top of page
  • Writer's pictureDaniel Goelzer

G&A Finds That Ninety Percent of the S&P 500 Publish a Sustainability Report

Updated: Aug 14, 2020

On July 16, the Governance & Accountability Institute (G&A) released Trends on the sustainability reporting practices of S&P 500 Index companies, its annual study of the non-financial disclosure and reporting activities of companies in the S&P 500 Index. G&A finds that 90 percent of these companies issued a sustainability report in 2019, up from 86 percent the prior year. See Large Company Sustainability Reporting Inches Up Still Further, May-June 2019 Update. Sustainability reporting has increased dramatically since G&A began its annual survey nine years ago. In 2011, only 20 percent of S&P companies released such reports; 53 percent did so in 2012. The tally rose to 72 percent in 2013, and 75 percent in 2014. The 90 percent level in 2019 is another new high.

Industry Sectors

The industry sectors with the highest percentage of S&P 500 companies that issued sustainability reports in 2019 were Utilities and Materials; all the companies in Utilities issued such reports, and all but one in Materials did so. Consumer Staples came in third with 94 percent reporting (31 out of 33 companies). At the other end of the spectrum, the industry sectors with the lowest percentages of companies issuing reports were Communication (5 non-reporters/24 percent of the sector), Information Technology (10 non-reporters/15 percent of the sector), Health Care (8 non-reporters/13 percent of the sector), and Real Estate (4 non-reporters/13 percent of the sector).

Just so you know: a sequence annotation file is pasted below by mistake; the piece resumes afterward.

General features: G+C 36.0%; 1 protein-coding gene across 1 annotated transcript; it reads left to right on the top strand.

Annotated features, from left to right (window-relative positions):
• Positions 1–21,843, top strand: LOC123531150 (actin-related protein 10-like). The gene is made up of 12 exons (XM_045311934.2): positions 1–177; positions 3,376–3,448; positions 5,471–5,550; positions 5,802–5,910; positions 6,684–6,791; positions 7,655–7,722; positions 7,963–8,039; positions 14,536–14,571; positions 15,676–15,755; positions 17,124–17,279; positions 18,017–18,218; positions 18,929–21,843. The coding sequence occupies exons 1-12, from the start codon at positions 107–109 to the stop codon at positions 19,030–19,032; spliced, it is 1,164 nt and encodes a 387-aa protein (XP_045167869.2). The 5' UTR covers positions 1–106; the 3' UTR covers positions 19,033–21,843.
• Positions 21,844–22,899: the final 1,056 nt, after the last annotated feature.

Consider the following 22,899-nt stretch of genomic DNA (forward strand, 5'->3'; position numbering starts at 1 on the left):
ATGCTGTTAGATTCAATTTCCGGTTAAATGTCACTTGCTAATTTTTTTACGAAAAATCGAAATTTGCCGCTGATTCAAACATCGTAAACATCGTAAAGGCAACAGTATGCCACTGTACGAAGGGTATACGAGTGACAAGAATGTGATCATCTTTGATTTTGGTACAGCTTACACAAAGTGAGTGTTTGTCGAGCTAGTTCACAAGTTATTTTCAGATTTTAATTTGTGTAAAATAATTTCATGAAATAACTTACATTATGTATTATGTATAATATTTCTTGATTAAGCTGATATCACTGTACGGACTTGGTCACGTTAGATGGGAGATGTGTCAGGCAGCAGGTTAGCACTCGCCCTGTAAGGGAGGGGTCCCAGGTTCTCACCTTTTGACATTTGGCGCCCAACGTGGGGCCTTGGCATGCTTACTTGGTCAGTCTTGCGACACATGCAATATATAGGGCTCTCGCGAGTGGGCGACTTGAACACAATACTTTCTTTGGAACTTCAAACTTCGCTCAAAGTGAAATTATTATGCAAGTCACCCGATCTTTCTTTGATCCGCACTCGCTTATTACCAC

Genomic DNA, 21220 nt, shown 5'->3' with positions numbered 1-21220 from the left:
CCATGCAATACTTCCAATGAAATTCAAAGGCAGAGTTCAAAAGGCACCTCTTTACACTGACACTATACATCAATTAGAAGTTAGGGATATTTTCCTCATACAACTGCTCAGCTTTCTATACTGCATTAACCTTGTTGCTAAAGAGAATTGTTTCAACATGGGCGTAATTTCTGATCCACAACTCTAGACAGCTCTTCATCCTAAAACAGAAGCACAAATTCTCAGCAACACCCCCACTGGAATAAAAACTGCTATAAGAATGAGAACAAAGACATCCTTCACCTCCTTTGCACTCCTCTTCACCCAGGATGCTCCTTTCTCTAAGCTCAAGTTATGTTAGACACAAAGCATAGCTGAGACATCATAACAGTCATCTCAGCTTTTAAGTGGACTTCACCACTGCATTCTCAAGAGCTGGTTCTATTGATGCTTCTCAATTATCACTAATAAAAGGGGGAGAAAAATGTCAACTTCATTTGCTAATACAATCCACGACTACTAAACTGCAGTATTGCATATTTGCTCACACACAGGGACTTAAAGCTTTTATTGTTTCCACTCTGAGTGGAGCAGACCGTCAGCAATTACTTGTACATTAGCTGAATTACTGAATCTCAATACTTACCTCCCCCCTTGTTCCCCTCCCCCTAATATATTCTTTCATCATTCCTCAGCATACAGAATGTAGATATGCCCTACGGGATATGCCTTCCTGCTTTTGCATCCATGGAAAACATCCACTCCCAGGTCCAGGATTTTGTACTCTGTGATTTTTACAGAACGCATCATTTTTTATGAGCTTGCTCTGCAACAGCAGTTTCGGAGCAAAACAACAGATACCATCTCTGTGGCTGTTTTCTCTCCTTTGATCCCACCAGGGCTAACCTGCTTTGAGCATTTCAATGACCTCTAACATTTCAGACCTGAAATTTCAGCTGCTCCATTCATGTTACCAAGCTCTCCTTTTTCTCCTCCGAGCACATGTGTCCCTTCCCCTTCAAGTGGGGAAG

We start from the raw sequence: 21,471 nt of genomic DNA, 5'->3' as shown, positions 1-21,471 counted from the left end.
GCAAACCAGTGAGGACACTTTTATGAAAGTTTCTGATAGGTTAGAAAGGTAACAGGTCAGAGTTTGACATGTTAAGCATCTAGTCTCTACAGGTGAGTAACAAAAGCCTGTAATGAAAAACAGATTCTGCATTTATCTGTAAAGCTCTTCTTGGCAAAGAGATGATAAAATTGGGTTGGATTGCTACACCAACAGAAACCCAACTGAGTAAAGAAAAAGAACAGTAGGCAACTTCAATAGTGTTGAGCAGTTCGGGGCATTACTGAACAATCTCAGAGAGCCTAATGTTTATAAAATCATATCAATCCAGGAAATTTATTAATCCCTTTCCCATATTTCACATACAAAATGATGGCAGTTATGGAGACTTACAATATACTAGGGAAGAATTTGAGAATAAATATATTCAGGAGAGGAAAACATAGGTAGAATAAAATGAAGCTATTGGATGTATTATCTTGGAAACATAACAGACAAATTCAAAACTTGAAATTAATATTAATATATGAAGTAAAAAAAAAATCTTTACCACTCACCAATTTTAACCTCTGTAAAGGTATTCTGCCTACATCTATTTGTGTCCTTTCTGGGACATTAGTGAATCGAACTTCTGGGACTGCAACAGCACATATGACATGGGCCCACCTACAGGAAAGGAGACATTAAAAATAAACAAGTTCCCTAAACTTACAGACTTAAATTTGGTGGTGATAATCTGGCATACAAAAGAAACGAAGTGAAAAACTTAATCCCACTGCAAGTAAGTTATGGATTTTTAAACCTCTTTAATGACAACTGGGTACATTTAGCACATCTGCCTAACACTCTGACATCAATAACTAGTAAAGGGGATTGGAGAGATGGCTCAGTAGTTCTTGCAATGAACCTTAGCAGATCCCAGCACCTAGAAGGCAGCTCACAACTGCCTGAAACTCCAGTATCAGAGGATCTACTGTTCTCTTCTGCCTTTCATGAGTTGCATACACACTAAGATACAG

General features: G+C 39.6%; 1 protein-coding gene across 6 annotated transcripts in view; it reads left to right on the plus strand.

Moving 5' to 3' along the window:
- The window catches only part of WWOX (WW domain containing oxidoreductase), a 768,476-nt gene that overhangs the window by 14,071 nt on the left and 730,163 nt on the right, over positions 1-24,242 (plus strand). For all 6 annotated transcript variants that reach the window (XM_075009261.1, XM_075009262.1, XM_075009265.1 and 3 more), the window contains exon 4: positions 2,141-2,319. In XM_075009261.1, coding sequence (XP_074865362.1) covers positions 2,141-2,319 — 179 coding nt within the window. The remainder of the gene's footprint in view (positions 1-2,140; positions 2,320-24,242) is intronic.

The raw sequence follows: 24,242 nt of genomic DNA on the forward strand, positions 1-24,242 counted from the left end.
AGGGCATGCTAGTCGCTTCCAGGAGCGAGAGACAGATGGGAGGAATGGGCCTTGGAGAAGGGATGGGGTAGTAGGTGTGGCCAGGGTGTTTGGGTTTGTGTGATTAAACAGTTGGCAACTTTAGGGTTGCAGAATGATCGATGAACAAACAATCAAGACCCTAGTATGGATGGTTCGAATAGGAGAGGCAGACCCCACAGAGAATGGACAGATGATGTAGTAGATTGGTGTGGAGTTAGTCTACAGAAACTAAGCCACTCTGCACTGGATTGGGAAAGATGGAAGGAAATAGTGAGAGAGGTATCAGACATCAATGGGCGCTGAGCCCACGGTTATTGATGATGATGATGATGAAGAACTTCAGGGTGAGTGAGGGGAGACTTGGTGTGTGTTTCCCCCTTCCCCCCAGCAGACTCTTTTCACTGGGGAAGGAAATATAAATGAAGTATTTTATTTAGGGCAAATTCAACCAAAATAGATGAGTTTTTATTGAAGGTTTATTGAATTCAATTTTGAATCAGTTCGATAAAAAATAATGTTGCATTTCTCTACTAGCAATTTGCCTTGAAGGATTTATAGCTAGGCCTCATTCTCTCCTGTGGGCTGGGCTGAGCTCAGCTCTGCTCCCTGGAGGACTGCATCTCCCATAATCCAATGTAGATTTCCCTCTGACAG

Use of Standards and Frameworks

The 2020 G&A report also looks at the use of four reporting approaches: The Global Reporting Initiative’s (GRI) disclosure framework, the Sustainability Accounting Standards Board’s (SASB) disclosure standards, the recommendations of the Financial Stability Board’s Task Force on Climate-related Financial Disclosures (TCFD), and disclosure of company alignment with the United Nation’s Sustainable Development Goals (SDGs). G&A finds that, in 2019:

  • 51 percent of the S&P 500 reporting companies made some use of GRI standards.

  • 25 percent of S&P 500 reporters referenced or reported in alignment with SASB standards.

  • 16 percent of the S&P 500 referenced the TCFD recommendations, while 5 percent reported in alignment with TCFD.

  • 36 percent of S&P 500 reporters included discussion of company alignment with specific UN SDGs

Many companies use more than one reporting approach. As G&A notes, the two most popular approaches, GRI and SASB are “not in competition with one another” and have different objectives aimed at different audiences:

“GRI is designed for disclosure on a wide range of ESG issues and topics relevant to stakeholders [as determined by each company] * * * . SASB is more refined focusing on a selected few disclosures relevant to a company’s overall sector and is geared more toward an investor audience. * * * Many companies are reporting using hybridized approaches.”


Enhancing the credibility of sustainability reporting by obtaining third-party assurance of the company’s disclosures is becoming more common. G&A also looked at the prevalence of assurance in its 2020 report. It found that:

  • Twenty-nine percent of S&P 500 companies obtained some level of external assurance for at least some portion of their sustainability disclosures.